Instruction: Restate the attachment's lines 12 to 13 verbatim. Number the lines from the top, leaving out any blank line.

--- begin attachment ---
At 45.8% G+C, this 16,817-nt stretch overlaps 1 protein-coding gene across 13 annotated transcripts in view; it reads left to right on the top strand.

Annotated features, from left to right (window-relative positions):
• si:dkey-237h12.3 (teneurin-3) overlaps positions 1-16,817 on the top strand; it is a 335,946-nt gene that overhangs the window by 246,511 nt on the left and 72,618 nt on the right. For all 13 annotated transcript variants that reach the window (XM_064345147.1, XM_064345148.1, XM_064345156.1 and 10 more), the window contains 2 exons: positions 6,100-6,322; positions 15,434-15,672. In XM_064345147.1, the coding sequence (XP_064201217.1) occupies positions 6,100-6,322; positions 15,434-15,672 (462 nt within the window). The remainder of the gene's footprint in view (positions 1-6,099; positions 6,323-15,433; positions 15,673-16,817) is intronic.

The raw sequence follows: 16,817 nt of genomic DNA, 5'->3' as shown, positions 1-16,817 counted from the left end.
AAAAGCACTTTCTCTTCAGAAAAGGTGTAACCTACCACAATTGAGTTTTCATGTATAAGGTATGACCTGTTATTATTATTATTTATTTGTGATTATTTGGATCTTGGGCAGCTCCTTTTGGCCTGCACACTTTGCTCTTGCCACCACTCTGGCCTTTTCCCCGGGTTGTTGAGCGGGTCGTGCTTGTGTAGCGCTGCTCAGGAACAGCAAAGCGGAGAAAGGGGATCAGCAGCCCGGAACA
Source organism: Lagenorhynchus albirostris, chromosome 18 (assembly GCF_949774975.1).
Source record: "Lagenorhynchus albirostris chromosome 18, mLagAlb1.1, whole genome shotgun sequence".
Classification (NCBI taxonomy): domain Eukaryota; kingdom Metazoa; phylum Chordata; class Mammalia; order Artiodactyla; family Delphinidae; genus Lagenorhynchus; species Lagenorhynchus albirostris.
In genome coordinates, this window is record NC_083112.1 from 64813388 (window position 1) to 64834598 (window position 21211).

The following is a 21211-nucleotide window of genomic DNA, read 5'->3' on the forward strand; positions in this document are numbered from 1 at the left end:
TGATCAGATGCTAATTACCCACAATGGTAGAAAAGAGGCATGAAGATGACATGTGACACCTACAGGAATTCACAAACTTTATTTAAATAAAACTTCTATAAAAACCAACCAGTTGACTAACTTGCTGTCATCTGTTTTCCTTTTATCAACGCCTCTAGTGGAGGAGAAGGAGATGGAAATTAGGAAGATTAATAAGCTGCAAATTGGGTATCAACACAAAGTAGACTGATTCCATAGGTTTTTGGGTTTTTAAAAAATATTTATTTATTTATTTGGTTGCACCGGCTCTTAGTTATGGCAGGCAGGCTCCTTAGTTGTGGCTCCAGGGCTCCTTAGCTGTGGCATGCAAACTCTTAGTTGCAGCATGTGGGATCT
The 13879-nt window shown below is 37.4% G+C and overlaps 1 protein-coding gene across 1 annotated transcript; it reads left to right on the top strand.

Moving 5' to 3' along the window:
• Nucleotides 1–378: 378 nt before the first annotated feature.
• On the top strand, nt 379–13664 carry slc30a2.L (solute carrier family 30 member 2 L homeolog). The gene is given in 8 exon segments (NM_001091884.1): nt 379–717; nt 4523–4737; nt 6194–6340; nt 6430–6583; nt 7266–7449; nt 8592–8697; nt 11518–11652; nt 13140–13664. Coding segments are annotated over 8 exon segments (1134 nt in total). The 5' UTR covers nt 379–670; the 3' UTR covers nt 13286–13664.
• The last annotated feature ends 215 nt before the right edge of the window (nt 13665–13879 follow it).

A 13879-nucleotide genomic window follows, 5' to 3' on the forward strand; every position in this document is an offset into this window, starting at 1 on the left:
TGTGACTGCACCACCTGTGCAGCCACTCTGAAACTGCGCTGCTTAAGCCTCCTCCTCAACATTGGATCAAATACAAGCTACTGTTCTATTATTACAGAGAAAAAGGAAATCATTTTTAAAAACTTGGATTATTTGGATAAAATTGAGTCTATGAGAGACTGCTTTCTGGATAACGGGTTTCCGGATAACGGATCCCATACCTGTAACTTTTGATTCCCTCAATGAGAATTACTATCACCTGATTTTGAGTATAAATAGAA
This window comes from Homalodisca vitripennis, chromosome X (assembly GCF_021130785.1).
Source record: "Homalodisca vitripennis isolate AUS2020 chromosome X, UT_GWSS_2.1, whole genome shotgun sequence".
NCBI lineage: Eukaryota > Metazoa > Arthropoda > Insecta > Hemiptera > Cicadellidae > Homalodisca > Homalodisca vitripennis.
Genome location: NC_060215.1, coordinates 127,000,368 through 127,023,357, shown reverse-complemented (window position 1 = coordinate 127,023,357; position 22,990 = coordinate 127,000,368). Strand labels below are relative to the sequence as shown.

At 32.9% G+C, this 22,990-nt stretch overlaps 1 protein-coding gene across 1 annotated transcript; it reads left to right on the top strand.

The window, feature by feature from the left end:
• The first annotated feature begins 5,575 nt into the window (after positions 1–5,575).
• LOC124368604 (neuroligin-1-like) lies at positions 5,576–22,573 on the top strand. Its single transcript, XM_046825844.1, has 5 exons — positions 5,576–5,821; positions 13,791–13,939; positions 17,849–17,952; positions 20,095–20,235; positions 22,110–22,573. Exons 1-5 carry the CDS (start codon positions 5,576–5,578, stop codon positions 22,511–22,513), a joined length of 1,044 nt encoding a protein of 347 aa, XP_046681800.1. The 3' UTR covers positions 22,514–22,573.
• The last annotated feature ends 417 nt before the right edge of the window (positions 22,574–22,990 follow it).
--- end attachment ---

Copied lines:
The 13879-nt window shown below is 37.4% G+C and overlaps 1 protein-coding gene across 1 annotated transcript; it reads left to right on the top strand.

Moving 5' to 3' along the window: